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Masscahusetts Rep. Barney Frank called Supreme Court Justice Antonin Scalia a "homophobe" in an interview released Monday on a gay online news site, and said he hoped a challenge to a federal law widely disliked in the gay community will not be heard before the high court until new justices are seated on the bench.
Frank, who is gay, made the remark in responding to a question about legal challenges to the Defense of Marriage Act. The 1996 law says the federal government and states have no obligation to recognize same-sex marriages even if other states allow them.
"At some point, [the Defense of Marriage Act] is going to have to go to the United States Supreme Court," the congressman, a Democrat, said. "I wouldn't want it to go to the United States Supreme Court now because that homophobe Antonin Scalia has got too many votes on this current court."
Last month a controversial judge on the 9th Circuit Court of Appeals declared the 12-year-old law unconstitutional. That's the second time a judge from the notably liberal court has made such a ruling.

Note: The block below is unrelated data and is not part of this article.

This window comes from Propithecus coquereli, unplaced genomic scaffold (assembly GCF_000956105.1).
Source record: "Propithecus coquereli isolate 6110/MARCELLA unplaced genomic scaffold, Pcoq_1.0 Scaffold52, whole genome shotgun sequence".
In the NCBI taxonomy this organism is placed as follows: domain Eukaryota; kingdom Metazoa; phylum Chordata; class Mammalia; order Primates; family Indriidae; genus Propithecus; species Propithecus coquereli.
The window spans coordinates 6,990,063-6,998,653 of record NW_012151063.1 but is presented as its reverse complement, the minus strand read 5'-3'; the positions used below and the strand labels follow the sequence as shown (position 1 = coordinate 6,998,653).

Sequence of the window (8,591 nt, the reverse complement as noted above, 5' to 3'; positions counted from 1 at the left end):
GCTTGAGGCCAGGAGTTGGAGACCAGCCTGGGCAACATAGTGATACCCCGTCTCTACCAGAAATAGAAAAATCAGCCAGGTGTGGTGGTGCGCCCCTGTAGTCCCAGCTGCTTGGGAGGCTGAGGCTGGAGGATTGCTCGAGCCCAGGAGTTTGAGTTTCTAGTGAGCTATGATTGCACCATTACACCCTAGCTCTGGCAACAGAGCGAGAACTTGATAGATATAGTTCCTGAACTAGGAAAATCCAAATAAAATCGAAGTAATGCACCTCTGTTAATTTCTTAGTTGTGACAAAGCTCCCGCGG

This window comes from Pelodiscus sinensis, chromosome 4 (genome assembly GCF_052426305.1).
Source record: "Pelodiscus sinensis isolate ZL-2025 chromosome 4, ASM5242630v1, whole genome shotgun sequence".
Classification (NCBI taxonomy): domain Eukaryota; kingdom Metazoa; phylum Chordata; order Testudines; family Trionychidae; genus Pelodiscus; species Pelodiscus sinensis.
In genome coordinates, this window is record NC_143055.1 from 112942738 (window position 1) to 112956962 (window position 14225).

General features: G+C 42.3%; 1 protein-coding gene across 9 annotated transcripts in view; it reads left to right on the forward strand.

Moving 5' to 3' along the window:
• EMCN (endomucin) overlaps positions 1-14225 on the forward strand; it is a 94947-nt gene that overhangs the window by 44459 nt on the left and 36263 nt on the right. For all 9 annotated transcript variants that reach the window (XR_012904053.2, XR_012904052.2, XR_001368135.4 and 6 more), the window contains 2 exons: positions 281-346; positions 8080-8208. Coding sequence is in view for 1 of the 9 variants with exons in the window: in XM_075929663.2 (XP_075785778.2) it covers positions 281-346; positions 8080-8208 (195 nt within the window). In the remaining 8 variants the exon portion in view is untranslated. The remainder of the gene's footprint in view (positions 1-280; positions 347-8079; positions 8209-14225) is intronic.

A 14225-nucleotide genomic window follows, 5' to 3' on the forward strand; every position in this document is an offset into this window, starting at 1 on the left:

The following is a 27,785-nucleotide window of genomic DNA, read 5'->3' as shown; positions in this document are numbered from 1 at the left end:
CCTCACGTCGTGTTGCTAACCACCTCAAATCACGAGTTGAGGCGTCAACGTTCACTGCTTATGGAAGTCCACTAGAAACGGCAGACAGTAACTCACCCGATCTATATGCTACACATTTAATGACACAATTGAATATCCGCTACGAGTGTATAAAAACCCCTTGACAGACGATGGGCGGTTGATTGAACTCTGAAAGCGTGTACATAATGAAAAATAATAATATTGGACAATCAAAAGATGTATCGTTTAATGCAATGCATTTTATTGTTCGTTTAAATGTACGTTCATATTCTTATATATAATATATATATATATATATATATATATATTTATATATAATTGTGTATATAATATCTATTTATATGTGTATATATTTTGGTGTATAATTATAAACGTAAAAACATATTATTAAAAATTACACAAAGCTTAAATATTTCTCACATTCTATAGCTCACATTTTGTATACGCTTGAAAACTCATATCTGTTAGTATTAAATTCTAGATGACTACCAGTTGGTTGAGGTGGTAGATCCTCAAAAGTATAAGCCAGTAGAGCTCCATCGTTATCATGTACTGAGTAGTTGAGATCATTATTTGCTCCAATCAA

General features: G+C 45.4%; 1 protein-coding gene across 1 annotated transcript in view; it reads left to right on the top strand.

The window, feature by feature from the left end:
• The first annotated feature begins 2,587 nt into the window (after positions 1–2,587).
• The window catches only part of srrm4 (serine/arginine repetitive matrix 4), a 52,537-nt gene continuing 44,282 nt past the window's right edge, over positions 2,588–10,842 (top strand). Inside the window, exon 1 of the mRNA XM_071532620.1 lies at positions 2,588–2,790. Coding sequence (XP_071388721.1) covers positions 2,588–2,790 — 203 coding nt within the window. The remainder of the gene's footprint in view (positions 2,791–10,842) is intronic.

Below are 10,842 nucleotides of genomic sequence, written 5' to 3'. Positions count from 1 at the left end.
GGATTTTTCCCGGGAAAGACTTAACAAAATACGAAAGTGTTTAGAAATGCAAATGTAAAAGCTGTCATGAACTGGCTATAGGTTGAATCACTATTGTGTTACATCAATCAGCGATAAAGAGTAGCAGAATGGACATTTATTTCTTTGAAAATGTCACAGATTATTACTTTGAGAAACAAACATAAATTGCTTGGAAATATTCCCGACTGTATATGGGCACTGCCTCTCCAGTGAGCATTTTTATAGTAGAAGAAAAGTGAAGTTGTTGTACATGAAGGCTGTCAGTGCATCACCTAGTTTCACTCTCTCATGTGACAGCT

But both rulings were administrative in nature and offered no precedent, thus making it unlikely they would be appealed to the Supreme Court. Nonetheless, a judicial marker has been set that has clearly drawn the interest of the gay community.
Originally posted by skeptic1
Nobody wants that....I don't think.
Originally posted by FlyersFan
Barney Frank is a brainless moron. I have no idea how he got to the position he's in and I have no idea how he manages to hold on to it. It's a real mystery.
During the 1920s there was a rekindling of racist groups like the Ku Klux Klan, whose membership grew dramatically. Intolerance was also manifested in other ways. In 1924 a Virginia law was passed that prohibited whites from marrying anyone with “a single drop of Negro blood” (12). Virginia was not unique; marriage between whites and blacks was by this time illegal in thirty-eight states. Furthermore, in 1924 Congress passed the Immigration Act, a series of strict anti-immigration laws calling for the severe restriction of “inferior” races from southern and eastern Europe.
As late as the 1950s, almost half of the states had miscegenation laws. While the original statutes were directed wholly against black-white unions, the legislation had extended to unions between whites and Mongolians, Malayans, Mulattos, and Native Americans